Catering ... Party Bagels Party Platters
Fax You Order! 794-5329




ANHATTAN

BAGEL*
COMPANY
PEBBLE SPRINGS PLAZA
5917 Manatee Ave. W. Bradenton 794-0336
-----BU --Y -------
F.EEEEE 1 .~1..LV .1 I I Tr aGo rm t-


Crea Cheese Sprea
oab*gl for -*Unly
B--- --9910
ExpiresT JuneT 30, 1996 BI^


I


-m- - - m--


[,IP"-MI -I't all "fl 'dE

Lunch S andw
FRE
ExirsJue 0 19


I


I


this one written by real life Denver bookseller, Dun-
ning. The main character, Cliff Janeway, is an ex-cop
turned seller of rare books. On the trail of a rumored
handcrafted book by a legendary genius bookmaker,
each puzzling discovery links the mysterious book to
a series of murders. Lots of fun literary allusions keep
this novel entertaining and challenging.
Reviewed by Carol Sandidge

'Karma' by Mitchell Smith
Successful architect Evan Scott witnesses a girl fall
30 stories from a construction site and this sets in
PLEASE SEE TINGLEY, NEXT PAGE


Fresh mullet for sale!


ZINGER'S


'CLASSICAL JAZZ
LARGE DANCE FLOOR ."
A Music Dance Club with Gourmet Food
Open 3 Weeks Rave Reviews 5 Stars
6100 Cortez Rd. 795-6000


GOURMET
GULFVIEW
DINING


H4ff F'44' y NY!
RESERVE NOW
AND TREAT DAD ON HIS SPECIAL DAY!



hC



.5uDv ohB eo e
77-Lea 562)


11 SLANDEROVlt Nl Pt1
100 % Cotton $10 including state sales tax
Island Shopping Center 5408 Marina Drive Holmes Beach


Restaurant & Lounge
Dining Tue-Sun e 11:30 am-10pm
lounge Tue-Sun 11:30 am-midnight.
778-6969
The Best Steaks in Manatee County






PIANO BAR
with LARRY RICH
Tues-Sat 8-Midnight
Vr -HAPPY HOUR 4- 7pm
2-for-1 Drinks
Domestic Beer $1.50 Imports $2.00
Dinner served 4-10 pm Tues-Sun
Large groups and luncheon parties welcome.
Reservations requested, not required.
204 Pine Ave. Anna Maria (formerly Cafe Robar)


TIP ~cp's


s


I


m - -





THE ISLANDER BYSTANDER 0 JUNE 13, 1996 M PAGE 19 BIB


TINGLEY, FROM PAGE 18
motion a plot involving fraud, murder and violent sects
of immigrants from India. As the mayhem escalates,
Vietnam vet Scott finds himself drawing on old skills
to protect his family. This thriller pulls you along with
non-stop action.
Reviewed by Carol Sandidge

'Rogue Warrior: Task Force Blue'
by Richard Marcinko
A highly imaginative, almost credible story of ruth-
less undercover operations conducted by a small spe-
cial team of ex-SEALS against the machinations of


politically inspired villains trying to overthrow the
government. The author and self-proclaimed super
macho-man provides a fast moving story embellished
with a surfeit of details on the use of computers in this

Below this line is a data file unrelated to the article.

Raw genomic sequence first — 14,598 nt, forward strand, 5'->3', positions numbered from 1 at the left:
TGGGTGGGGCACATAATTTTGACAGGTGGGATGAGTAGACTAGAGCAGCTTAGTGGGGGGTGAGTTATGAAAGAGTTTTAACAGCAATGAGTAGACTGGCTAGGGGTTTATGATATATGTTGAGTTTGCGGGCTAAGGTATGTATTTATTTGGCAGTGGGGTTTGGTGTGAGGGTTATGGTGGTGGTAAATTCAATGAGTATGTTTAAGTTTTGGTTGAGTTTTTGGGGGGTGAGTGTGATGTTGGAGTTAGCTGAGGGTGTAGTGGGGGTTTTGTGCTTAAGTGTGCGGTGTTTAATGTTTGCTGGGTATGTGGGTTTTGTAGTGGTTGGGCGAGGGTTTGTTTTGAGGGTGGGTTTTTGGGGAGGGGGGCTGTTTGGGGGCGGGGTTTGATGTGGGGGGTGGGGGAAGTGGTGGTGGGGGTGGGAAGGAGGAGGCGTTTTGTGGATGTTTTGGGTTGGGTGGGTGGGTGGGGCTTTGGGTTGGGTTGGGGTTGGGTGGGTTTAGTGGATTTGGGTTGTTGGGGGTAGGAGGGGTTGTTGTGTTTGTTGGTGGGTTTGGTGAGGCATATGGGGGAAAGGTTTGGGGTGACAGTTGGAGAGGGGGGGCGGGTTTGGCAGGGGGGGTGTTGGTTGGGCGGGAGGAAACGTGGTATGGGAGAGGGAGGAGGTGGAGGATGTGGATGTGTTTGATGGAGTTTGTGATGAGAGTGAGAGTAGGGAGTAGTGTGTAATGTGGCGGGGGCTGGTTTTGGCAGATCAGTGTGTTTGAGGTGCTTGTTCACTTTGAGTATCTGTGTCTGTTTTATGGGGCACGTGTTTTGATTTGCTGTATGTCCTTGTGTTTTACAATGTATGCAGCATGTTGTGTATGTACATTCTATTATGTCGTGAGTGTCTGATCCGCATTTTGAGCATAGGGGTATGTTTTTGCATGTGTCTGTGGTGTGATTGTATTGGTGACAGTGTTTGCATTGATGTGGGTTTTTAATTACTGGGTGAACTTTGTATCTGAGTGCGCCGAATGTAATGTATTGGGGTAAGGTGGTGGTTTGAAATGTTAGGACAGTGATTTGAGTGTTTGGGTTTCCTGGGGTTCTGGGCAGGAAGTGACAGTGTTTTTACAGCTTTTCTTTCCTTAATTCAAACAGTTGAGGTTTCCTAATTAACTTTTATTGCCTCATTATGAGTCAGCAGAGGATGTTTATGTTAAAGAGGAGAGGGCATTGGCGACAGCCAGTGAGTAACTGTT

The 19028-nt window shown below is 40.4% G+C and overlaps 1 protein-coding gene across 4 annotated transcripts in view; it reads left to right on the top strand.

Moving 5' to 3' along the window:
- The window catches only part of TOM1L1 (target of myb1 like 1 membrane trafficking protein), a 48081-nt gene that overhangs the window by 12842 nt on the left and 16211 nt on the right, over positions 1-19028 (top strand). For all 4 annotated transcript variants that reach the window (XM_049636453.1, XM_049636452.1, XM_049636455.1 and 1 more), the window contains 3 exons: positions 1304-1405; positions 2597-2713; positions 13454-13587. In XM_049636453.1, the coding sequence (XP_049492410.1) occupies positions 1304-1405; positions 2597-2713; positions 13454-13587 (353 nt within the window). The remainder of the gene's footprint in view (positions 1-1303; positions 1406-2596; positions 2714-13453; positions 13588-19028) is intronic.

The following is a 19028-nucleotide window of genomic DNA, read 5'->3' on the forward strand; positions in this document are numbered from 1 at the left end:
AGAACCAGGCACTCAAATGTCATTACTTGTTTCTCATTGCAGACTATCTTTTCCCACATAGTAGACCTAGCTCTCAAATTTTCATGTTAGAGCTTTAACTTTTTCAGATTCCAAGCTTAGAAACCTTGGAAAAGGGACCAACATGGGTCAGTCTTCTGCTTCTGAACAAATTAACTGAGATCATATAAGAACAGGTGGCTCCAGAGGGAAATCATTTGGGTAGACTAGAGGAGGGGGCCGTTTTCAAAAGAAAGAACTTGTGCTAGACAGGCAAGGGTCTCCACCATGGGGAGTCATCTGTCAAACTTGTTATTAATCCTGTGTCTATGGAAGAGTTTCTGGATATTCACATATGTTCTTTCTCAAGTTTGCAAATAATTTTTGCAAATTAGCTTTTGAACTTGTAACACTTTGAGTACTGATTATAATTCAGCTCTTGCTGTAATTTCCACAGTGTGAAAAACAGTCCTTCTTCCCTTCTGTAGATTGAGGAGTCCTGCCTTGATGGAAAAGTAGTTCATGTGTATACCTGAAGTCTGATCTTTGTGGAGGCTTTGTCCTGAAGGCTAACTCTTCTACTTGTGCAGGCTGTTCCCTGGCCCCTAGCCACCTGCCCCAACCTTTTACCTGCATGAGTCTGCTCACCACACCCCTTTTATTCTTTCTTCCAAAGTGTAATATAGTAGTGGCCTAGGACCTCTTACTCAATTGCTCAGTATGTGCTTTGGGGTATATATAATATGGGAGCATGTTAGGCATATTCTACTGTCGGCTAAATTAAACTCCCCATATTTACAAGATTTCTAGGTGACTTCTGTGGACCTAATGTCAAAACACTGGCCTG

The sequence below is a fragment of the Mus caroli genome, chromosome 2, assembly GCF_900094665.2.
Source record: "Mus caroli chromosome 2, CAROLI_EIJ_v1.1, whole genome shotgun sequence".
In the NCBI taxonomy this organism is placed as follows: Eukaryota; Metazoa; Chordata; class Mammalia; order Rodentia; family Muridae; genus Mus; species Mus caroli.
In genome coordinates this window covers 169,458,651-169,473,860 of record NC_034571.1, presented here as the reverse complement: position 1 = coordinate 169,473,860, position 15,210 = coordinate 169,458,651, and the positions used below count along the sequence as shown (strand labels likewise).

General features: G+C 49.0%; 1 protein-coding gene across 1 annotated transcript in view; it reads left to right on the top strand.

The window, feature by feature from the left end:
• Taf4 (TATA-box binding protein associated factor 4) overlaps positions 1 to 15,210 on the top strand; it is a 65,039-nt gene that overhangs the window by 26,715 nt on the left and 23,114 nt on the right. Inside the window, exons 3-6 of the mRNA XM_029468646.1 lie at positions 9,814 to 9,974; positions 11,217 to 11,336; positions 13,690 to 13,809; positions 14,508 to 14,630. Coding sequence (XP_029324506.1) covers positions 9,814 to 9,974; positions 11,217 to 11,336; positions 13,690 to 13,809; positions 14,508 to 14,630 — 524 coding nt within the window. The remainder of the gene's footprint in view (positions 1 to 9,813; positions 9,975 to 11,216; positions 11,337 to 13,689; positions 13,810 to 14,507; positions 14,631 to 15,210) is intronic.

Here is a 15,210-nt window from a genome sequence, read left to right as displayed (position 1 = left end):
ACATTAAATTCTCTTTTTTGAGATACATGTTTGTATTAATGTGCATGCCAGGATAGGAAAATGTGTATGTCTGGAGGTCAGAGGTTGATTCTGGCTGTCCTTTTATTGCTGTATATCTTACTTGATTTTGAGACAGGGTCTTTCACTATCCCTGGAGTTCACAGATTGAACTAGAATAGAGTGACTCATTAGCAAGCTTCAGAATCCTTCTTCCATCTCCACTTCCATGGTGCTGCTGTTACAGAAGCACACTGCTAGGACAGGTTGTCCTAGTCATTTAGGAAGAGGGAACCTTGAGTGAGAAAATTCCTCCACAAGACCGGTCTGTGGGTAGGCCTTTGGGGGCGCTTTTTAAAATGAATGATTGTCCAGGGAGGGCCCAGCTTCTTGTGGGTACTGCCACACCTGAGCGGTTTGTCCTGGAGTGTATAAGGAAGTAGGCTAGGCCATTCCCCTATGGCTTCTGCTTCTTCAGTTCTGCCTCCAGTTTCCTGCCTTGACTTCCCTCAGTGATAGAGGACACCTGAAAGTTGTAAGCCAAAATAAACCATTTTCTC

area of covert intelligence operations. Marcinko's con-
tinuous and superfluous use of foul language tends to
distract.
Reviewed by Philip Connolly

'True Stories From The Nation's ERs'
by Mark Brown, M.D.
A series of vignettes written by ER doctors and
nurses relating their funny, sad, bizarre, boring and
harrowing shifts on duty in hospital emergency rooms.


These stories may shock you, make you laugh or cry
but you will be moved by the humanity and profession-
alism of these life-savers.
Reviewed by Carol Sandidge

'Dancing in the Dark' by Stuart M. Kaminsky
A light reading mobster vs. the good guys mystery
based in the early '30s with a liberal lacing of person-
alities and events of the times. Fred Astaire plays a
major role in helping Los Angeles sleuth Toby Peters
solve the murder of a mobster's two-left-footed girl
friend. A nostalgic trip down memory lane in spite of
the blood and gore.
by Mollie Sandberg


BEER WINE SPIRITS AAAAA r A-A
Lunch Daily 11-4 with Lunch Specials Starting at $4.50
Dinner Daily 4-Close with Great Dinner Specials
Every Sunday "ALL-YOU-CAN-EAT" 12-8pm
Traditional Family Style Dinner
with Appetizer Buffet PIZZA BUI
a,; Roast Beef Pork Turkey
Poached Salmon
Vegetables, Potatoes, Gravy and Dessert Buffet
$4 5 $&195 5630 Cortez Rd. W.
all for 1 09 Children under 8 $495 (Located in Cortez C
At The Centre Shops, 5350 Gulf of Mexico Drive 383-3898 Hours: Sun-Thurs 11ar


Dad's Day Dinner Specials!
SUNDAY JUNE 16 3-9pm
5 Prime Rib ............................. .......... $10.95
N.Y. Strip......................................... $14.95
Fresh Black Grouper .................... $13.95
Liver & Onions ................................. $5.50
Includes choice of soup or salad and dessert.